Research Corner

Monoclonal Antibodies Enter the Ring for Treatment of Melanoma Brain Metastases

Author: Erin O’Rorke

Editor: Becky Gold

          As summer starts to come to a close, we need to continue to be wary of the sun! While it gives us warm and bright days that allow us to swim, hike, and play outdoors, it can also cause irreparable skin damage that can lead to cancers, such as melanoma. Unfortunately, melanoma is both very common and can be very lethal, and very few effective treatments exist for melanoma that has spread to other parts of the body besides the skin. 

          The article to be discussed is a phase 2 clinical trial titled “Combined Nivolumab and Ipilimumab in Melanoma Metastatic to the Brain,” which discusses the first trial of the aforementioned medications used in combination on patients with melanoma and asymptomatic, untreated brain metastases. The results showed promising rates of progression-free survival after an average of ~2 months on nivolumab/ipilimumab combination therapy, raising the question of whether or not we should change the standard treatment protocol for patients with melanoma metastases to the brain. 

          Melanoma is an aggressive, malignant form of skin cancer that has a high propensity to spread to the brain. Until recently, the prognosis of patients with melanoma malignant to the brain was poor, with a median overall survival of about 4-5 months. Treatment of melanoma has proven to be difficult, as it does not respond well to traditional chemotherapy and radiation treatments that are frequently used on similar types of cancer. This has prompted a large surge in melanoma research, unveiling novel medications that treat the cancer with higher success rates than previously seen with chemotherapy and radiation.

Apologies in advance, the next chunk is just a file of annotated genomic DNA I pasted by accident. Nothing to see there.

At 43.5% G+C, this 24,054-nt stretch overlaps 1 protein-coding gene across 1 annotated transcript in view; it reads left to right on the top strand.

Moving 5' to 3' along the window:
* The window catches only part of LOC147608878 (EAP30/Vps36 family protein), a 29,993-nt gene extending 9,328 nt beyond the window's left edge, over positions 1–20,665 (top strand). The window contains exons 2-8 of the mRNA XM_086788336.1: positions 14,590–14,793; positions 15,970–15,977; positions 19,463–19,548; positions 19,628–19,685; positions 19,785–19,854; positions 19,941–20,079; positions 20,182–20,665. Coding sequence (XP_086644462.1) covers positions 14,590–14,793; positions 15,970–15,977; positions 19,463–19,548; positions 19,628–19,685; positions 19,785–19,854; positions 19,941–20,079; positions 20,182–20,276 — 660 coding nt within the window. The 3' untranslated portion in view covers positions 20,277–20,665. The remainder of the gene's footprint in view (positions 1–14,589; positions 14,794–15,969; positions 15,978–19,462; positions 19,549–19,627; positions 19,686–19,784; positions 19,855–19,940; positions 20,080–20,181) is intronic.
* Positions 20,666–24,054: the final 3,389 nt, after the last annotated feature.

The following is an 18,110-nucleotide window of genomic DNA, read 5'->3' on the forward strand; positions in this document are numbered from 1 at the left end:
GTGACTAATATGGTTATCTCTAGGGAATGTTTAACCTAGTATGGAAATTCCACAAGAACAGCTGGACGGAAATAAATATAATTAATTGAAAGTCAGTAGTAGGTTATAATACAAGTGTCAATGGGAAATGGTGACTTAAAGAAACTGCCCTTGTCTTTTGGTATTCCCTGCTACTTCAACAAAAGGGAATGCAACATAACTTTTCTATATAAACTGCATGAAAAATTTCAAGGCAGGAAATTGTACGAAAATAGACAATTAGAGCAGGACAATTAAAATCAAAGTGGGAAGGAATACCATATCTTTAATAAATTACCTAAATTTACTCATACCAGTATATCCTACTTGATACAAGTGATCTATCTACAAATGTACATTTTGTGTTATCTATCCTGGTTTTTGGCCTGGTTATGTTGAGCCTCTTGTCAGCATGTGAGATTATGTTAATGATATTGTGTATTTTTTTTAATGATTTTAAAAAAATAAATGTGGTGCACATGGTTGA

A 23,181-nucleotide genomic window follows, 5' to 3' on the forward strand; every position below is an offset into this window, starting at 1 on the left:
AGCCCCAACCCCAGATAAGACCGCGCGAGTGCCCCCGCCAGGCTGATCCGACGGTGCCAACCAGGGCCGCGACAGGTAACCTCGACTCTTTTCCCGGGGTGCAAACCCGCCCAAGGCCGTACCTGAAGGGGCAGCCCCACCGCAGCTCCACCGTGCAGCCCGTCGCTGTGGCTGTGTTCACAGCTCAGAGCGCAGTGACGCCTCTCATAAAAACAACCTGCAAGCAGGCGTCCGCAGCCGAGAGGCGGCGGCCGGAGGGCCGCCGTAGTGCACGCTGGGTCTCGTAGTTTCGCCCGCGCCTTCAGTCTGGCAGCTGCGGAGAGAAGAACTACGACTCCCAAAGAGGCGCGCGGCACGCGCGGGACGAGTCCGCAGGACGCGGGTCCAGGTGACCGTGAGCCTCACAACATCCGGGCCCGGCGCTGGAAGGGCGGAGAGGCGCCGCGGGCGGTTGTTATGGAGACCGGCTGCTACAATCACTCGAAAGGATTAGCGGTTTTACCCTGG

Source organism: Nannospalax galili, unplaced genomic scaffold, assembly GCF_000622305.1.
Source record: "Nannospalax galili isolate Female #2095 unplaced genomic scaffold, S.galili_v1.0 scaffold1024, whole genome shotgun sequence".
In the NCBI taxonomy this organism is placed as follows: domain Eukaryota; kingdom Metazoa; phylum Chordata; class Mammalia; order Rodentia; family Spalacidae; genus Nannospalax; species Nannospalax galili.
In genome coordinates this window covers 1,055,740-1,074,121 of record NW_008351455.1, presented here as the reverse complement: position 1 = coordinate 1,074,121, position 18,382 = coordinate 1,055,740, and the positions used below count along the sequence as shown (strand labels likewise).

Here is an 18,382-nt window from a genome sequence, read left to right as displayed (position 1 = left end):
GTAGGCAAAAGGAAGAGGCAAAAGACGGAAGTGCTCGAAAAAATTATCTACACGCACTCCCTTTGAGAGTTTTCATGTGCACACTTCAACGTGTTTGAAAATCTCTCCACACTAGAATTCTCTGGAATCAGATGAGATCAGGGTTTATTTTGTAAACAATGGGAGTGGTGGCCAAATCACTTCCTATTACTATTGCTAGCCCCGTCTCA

Many of the new medications being tested for melanoma treatment end in the same three letters: “-mab”. As an example, the two medications being discussed in this article are nivolumab and ipilimumab. “Mab” stands for monoclonal antibody, which is a protein designed by researchers in a lab. It is considered a type of immunotherapy, meaning that the antibody triggers the patient’s own immune system to attack and eliminate cancer cells. 

          Monocloncal antibodies are designed specifically to stick to a certain protein on the surface of cancer cells (in this case, a protein that is specific to melanoma cells). For example, nivolumab is an antibody designed to attach to a protein called PD-1 (which stands for Programmed Death 1), a protein commonly expressed on the surface of melanoma cells but not on healthy, non-cancerous human cells. Once the antibody has bound to its designated protein on the cancer cell, it signals the patient’s immune system to attack and kill the bound cancer cell. The “monoclonal” part truly means “one clone”, or that all of the antibodies in that medication are searching for the exact same protein. 

          Monoclonal antibodies have been popular in new cancer treatments (and treatments of many diseases other than cancer) because they are a form of “targeted” therapy, meaning that they will ideally only recognize and trigger death of cancer cells, and not healthy cells. This is an improvement from chemotherapy, which targets and kills any rapidly dividing cells in the human body (cancer cells, healthy immune cells, skin cells, hair follicles, cells lining the gut, etc.). It is also an improvement from radiation, which can be targeted to zap the cancerous tumor, but can also inadvertently damage healthy surrounding cells. Targeted therapies such as monoclonal antibodies can reduce the number and severity of side effects, and ideally provide a safer option for the treatment of cancer.